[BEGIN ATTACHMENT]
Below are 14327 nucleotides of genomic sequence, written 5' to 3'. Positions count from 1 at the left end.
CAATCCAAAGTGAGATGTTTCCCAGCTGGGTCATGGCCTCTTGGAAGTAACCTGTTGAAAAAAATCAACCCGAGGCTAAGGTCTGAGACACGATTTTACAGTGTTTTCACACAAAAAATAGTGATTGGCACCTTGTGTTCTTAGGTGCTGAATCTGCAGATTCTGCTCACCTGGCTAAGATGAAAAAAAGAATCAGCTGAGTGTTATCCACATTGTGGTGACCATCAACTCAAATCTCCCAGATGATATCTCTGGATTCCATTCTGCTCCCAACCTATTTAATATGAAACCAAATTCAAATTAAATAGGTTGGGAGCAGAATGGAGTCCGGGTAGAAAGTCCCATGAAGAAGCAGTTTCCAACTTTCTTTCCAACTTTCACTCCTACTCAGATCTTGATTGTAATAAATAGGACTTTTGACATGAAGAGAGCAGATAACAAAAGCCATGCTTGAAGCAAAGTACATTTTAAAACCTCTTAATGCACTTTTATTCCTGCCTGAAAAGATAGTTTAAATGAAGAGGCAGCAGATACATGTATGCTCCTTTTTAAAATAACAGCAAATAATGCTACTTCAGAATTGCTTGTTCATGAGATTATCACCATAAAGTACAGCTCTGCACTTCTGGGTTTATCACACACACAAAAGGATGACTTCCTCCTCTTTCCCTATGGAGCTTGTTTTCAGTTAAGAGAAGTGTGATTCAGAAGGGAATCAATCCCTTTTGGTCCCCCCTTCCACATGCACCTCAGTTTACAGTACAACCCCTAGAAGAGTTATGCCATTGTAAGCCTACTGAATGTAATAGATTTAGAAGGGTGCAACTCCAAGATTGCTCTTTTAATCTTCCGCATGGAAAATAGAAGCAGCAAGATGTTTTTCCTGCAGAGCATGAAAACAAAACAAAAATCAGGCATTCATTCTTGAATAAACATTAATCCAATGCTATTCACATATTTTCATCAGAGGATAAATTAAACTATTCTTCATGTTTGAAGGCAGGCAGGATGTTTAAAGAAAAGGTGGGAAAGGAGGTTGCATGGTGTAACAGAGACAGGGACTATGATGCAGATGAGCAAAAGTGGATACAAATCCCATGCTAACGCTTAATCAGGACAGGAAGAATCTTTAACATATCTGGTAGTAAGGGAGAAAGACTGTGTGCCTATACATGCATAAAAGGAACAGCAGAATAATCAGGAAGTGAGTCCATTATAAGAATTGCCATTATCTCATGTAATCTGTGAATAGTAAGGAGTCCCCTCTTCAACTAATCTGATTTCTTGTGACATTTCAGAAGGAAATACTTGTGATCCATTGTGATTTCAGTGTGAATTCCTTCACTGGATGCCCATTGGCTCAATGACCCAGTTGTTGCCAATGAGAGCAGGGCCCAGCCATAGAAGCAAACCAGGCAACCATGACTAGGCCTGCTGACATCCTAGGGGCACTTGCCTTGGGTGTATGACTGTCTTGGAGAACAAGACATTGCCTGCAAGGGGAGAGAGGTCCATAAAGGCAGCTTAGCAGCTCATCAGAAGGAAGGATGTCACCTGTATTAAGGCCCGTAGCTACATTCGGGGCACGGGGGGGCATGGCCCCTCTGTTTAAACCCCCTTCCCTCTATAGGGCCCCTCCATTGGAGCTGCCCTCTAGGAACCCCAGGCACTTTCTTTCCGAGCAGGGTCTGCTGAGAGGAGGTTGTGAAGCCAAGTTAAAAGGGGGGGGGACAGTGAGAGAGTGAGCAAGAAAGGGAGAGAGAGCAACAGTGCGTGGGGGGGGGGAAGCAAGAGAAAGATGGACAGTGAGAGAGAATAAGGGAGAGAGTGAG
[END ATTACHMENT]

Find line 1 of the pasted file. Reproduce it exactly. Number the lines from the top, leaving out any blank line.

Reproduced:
Below are 14327 nucleotides of genomic sequence, written 5' to 3'. Positions count from 1 at the left end.